Our last full day of summer was definitely one of the most fun days I had all year. We awoke to a perfectly sunny day at our campground and after making breakfast at our site, we took off to explore the Mad River Valley, the area that runs south of Waterbury to the Sugarbush Ski Resort.

Vermont is famous for their ‘swimming holes’ that can be found all over the state – some of which are more legally accessible than others – and as we headed out, we scoped out a couple that might be fun. After that, we headed further south to the Warren Country Store, a general store that has been in business since 1839. I love these cool institutions that are scattered throughout the United States and the sheer amount of them that are located in the East is always amazing to me since in the west there are just not that many things that are more than 100 years old.img_2742

From Warren, we went north to the Lareau swimming hole, one of the most popular, and accessible swimming holes in the Valley. We spent hours here, jumping off the rocks once we had adjusted to the mountain water which while refreshing was still pretty crisp even at the beginning of September.

After an afternoon of sun and swimming we went across the highway to the American Flatbread Lareau Farm for a quintessential Vermont meal – all the ingredients from a small radius around the farm and a totally relaxed environment with a delicious meal included. Wandering around outside the restaurant with a craft beer, there were games to play, campfires going, a farm to explore and the beautiful backdrop of the mountains. Noah spent the entire meal in front of the wood-fired pizza oven watching the chef do his thing with the pizza peel. A giant ‘vermont creemee’ on the way back to the campsite was a perfect way to end the weekend.

The weekend was a wonderful end to a fantastic summer with the family – with lots of good food, time in the great outdoors and new adventures.

Places: Driving East

After our exciting night at Dinosaur Provincial Park, we continued east through Southern Alberta and since we had such an early start, enjoyed a nice part of the day in Medicine Hat relaxing at their man-made beach at Echo Dale Park and letting our gear dry out.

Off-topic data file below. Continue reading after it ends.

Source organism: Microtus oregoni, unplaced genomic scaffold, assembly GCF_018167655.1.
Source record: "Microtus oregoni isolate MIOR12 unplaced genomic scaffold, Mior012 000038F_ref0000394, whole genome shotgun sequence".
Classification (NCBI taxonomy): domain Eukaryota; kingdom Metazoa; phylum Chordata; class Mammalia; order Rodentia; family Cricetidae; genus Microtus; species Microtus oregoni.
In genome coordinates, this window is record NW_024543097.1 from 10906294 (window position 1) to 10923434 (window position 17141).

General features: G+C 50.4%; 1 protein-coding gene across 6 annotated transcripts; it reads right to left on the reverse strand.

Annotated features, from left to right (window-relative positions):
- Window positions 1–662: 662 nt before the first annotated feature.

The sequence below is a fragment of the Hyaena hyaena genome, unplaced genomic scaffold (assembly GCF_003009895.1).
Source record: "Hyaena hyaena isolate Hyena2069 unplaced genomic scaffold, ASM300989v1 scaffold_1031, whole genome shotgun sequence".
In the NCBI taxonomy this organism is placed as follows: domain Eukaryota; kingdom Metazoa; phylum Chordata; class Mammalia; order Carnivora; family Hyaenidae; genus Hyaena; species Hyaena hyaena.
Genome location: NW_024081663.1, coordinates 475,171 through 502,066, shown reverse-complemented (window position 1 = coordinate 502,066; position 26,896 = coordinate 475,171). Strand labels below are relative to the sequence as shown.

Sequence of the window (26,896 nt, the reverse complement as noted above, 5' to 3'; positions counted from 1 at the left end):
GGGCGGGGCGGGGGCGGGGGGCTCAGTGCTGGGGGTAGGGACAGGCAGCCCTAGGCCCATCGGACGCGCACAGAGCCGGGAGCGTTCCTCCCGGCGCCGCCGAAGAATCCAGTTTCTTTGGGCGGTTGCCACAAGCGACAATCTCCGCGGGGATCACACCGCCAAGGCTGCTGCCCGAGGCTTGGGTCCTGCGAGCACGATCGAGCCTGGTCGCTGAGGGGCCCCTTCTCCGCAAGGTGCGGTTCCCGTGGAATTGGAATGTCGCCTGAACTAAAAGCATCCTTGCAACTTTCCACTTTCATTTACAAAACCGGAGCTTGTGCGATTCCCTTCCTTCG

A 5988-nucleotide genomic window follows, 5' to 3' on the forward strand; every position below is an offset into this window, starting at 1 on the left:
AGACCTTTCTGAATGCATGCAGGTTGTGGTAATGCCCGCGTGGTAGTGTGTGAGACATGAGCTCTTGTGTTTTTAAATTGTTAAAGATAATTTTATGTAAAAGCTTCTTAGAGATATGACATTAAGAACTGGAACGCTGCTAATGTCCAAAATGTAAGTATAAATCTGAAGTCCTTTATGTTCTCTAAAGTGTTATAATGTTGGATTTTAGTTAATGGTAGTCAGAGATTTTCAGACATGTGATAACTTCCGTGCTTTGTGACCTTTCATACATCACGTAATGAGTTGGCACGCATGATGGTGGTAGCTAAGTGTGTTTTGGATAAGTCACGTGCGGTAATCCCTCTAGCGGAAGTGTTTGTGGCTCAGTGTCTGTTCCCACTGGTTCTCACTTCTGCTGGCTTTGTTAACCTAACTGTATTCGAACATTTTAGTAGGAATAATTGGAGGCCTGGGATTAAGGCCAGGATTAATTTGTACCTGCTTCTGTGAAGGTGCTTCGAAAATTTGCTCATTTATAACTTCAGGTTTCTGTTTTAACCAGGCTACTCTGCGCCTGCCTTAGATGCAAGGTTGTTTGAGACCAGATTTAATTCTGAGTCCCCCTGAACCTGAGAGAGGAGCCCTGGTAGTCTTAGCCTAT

From there, we headed to a place that few do – but a spot that had really captured my imagination in Val Marie, SK and Grasslands National Park. This National Park, only founded in 1981, is one of the least-visited national parks in Canada with just over 10,000 visitors annually. The reasons why aren’t hard to figure out – it is tucked away in southwestern Saskatchewan on the U.S. border and admittedly it is harder to sell people on the idea of viewing prairie rather than mountains. However, to me, the scenery was equally as beautiful and since one of the ideas of this trip was to show the kids the multitude of landscapes that make up this country, it fit the bill perfectly.

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Grasslands National Park

After the night before, it was great to relax in one of Parks Canada’s Otentiks and enjoy the beautiful views.

After enjoying the tranquility of Grasslands, it was time to cover some ground if we were ever going to get home. We took off the next morning and after a twenty minute conversation with the Homeland Security border guards where I thought they might invite us in for lunch because they were so bored and lonely at their remote outpost, we cut through rural Montana and entered North Dakota.

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Montana traffic

While flying across Highway 2 to Minot, another one of those funny road trip moments happened that you end up remembering as much as the trip itself. All along this stretch there were roadrunners along the highway and they would typically zip into the ditch as we approached. However, there was one guy who made a bad decision and zigged when he should have zagged and he hit the front of the van full-on. After bouncing off the bumper, and then the windshield he catapulted high above the van and I could see his bowling ball of a body land in my rear-view mirror as I tried to process what had happened. As I got out to check the van I was happy to see that there was no damage beyond the roadrunner legs stuck in our front grille and the giant streak of red blood that extended from the front of the hood to the top of the windshield that would stay there the rest of the trip. For the rest of the trip, the kids could not stop talking about this and Noah would check at each stop whether the legs were still hanging out  the front of the car.